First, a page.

Saturday, June 8, 2013

Vent: Art competitions and Shows

I prefer to write about the more positive things in an artist's life, but -- as you might expect -- there are aspects that pull artists down. I guess that's true of all things, isn't it?

One my Facebook Friends who is also an extremely capable artist posted his opinions about art competitions. I hope he won't mind if I feature it here:

"In art competitions, the only valid criteria for judging should be the quality of the artwork, viewed with total objectivity and assessed impartially, solely on the basis of artistic merit. The identity of the respective artists competing should not be a factor, nor should the number of friends any entrant might have or how much effort he or she might have put into lobbying for votes. If I'm going to vote at all, it will be for the artwork that I see as the most worthy, no matter whose it is. Nothing personal."

I understand exactly how he feels. I've felt the same way about certain art exhibits/sales and posted my own comment:

"IMO, western art shows must be the worst when it comes to judging criteria. They often include "masters" in the show titles, but in reality, when you submit entries, they want lists of all the shows you've been in, or a list of articles that have been written about you,or a list of awards you've won -- stuff like that. In other words, they want to know how likely you are to be well-known and, thus, a good seller. Quality has little to do with it. It's popularity/fame/history of sales that they're looking for. "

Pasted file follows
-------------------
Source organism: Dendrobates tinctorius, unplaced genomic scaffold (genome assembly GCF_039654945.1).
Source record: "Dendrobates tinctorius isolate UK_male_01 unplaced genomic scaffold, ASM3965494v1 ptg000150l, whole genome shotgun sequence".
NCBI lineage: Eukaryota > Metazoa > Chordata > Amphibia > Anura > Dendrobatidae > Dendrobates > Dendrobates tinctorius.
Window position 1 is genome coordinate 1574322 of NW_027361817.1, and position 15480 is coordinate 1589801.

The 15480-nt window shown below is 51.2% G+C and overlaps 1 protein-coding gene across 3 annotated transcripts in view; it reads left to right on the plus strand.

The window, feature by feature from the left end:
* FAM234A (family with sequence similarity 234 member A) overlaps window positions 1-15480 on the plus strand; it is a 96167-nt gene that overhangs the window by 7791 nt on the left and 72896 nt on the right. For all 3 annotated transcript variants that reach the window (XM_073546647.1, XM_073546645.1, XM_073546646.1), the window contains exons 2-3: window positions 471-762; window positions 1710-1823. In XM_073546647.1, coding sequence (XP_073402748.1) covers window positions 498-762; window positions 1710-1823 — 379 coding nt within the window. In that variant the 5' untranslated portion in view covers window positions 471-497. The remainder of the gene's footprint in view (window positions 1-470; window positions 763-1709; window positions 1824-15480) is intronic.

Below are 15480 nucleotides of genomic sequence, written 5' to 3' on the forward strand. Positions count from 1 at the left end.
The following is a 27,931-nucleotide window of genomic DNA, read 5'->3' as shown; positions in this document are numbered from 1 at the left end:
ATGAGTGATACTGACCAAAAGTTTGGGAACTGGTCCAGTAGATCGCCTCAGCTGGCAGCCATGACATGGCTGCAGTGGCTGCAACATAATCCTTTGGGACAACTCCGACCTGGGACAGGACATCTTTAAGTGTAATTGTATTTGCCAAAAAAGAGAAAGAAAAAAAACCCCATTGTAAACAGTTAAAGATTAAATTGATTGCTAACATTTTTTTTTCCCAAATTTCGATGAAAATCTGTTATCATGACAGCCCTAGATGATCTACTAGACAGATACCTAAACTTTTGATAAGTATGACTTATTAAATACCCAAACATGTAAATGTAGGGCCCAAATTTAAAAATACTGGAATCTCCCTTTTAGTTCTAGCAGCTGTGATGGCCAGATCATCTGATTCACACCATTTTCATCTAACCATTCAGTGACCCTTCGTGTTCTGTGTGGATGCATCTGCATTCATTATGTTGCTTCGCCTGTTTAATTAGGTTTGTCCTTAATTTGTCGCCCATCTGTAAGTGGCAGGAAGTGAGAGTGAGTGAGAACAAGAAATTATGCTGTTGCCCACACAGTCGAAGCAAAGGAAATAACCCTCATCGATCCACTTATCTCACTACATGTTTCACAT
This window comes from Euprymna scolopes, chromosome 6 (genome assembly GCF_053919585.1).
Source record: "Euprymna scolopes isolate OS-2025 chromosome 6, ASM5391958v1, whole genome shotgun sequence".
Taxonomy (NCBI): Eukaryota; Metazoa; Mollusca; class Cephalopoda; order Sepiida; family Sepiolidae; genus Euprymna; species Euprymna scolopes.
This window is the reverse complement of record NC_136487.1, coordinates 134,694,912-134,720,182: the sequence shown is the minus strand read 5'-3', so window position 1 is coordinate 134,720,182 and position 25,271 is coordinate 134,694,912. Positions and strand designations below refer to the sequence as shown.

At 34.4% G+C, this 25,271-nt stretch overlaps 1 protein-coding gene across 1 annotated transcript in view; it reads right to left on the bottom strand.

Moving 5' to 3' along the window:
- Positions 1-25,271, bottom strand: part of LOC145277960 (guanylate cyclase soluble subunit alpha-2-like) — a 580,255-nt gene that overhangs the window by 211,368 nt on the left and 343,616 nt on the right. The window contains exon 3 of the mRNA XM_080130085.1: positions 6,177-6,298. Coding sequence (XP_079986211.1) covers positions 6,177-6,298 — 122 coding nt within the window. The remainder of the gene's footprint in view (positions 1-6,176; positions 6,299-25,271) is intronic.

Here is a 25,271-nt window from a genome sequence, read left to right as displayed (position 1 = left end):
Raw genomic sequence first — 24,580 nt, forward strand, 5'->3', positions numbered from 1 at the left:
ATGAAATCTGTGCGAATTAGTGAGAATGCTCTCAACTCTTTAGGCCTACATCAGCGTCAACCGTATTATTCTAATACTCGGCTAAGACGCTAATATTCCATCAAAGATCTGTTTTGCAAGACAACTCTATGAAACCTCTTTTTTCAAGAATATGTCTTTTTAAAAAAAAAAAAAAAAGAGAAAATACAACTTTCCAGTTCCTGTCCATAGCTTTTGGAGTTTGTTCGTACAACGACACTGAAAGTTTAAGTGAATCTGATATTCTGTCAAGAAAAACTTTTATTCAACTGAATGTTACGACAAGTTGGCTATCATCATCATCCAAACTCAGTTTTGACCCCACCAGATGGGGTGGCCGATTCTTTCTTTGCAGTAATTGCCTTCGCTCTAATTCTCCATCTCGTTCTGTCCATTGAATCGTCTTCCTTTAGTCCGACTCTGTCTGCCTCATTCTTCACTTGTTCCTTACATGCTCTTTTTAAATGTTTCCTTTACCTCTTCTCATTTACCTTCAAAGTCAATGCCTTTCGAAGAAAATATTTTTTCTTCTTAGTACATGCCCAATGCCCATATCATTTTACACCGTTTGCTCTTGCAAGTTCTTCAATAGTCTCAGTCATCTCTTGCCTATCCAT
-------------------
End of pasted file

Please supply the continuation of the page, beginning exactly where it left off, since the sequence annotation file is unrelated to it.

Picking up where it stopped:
It's something we artists have to put up with -- "adapt or die," as least as far as making it in the art biz is concerned. It's quite unfair and shouldn't be this way. But it is.

I really haven't decided how I want to deal with it all. I don't know that I have enough years of life left to accumulate the "stuff" that the competition/show sponsors ask for. But I know it's a part -- just one part -- of the reason why I've slowed down considerably in art: not only in creating it, but in selling it. It's far from being a level playing field, and maybe I'm getting too old to play this sport in a meaningful way anymore. (This pathetic economy doesn't help, either).

OK -- that's enough venting for now. On to more positive stuff.

No comments: